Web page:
The governors of Pimlico School have narrowly voted to demolish the 1970 building and usher in plans by Ellis Williams Architects - the architect revealed by parent-governor chair Jack Straw as the winner of the long pfi process to redevelop the site.
The vote took place last Saturday at the London school and was carried by 10:8, in stark opposition to a vote by staff governors - they all voted to save the building. Parents followed suit last week, voting 155:9 against demolition.
Westminster City Council had ruled that the fact that the Ellis Williams consortium, called St George's Partnership, had triumphed over one containing Percy Thomas Partnership was confidential for commercial reasons. But Straw is said to have disclosed to non-teaching staff earlier last week that St George's had been chosen, before an official winner was due to be announced this week. Action group leader Michael Ball said Straw should step down from his role as chair of the parent governors for 'shamelessly revealing the secret vote of his fellow governors'. 'He has broken the contract of commercial confidentiality which all governors have had to sign during this process,' he said.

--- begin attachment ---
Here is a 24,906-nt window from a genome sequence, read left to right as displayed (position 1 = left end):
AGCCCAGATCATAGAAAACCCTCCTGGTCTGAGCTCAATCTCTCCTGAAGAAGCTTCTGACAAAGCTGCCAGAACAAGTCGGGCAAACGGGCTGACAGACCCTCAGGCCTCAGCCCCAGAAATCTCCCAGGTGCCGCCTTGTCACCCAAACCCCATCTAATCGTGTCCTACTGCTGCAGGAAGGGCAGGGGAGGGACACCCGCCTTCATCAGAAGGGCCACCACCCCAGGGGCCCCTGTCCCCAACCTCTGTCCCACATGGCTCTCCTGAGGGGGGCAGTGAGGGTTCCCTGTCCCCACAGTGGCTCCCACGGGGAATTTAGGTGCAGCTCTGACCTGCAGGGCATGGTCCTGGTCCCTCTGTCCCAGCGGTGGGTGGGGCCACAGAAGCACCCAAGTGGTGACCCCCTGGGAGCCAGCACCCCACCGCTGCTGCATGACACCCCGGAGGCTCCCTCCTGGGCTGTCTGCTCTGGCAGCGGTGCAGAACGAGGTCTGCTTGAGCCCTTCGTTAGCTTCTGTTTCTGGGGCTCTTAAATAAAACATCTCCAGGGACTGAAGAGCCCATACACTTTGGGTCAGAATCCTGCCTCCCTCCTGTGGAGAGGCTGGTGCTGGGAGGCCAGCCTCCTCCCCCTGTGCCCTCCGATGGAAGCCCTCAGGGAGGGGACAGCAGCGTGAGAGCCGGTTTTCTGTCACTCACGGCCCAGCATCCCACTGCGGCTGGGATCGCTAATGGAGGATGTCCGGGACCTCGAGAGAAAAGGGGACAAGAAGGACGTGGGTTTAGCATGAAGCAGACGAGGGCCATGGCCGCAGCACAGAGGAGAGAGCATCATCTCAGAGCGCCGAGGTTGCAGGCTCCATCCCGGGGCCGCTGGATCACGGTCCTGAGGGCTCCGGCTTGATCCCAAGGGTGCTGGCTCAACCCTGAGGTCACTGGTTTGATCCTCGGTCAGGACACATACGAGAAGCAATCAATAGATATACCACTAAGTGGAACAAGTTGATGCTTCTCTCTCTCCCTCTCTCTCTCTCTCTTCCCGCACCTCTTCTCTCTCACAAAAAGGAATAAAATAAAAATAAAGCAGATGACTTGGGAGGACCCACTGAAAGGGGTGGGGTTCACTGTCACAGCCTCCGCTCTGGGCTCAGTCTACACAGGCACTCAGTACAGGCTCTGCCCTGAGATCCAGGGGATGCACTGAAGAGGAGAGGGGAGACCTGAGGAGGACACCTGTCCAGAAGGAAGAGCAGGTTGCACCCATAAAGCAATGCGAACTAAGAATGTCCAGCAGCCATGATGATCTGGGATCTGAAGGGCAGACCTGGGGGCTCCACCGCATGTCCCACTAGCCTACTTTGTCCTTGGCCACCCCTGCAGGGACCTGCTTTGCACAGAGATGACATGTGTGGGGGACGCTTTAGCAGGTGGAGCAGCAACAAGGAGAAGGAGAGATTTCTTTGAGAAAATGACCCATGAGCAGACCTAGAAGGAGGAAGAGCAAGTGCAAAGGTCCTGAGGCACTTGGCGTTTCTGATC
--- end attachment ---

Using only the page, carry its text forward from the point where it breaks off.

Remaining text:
Parents, staff and local residents are to meet the district auditor, who will investigate allegations that the pfi scheme will not provide the best return on the local authority's resources. Another cause for concern is that the housing elements in each of the last two consortia were subsidiaries of the same company - Berkeley Homes. Residents are to mount a legal challenge on this point, since it does not comply with British or European legislation on competitive tendering.
John Bancroft, the original architect of the building, has drawn up an alternative scheme to refurbish the building. He told the aj: 'I feel optimistic that in the end we're probably going to win. I have a quiet confidence and feel that this is just a hiccup on the way.'
Ellis Williams' project architect on the Pimlico School scheme, Sarah Williams, left the practice last Friday.
Culture secretary Chris Smith has unveiled a £20 million high-tech nerve centre for travel firm Thomas Cook. The domed Global Service Centre in Peterborough, offering travel, financial and emergency help in 30 languages, was designed by Morgan Lovell with WaM. It includes an internet cafe and a central it core, and has a training area in the dome.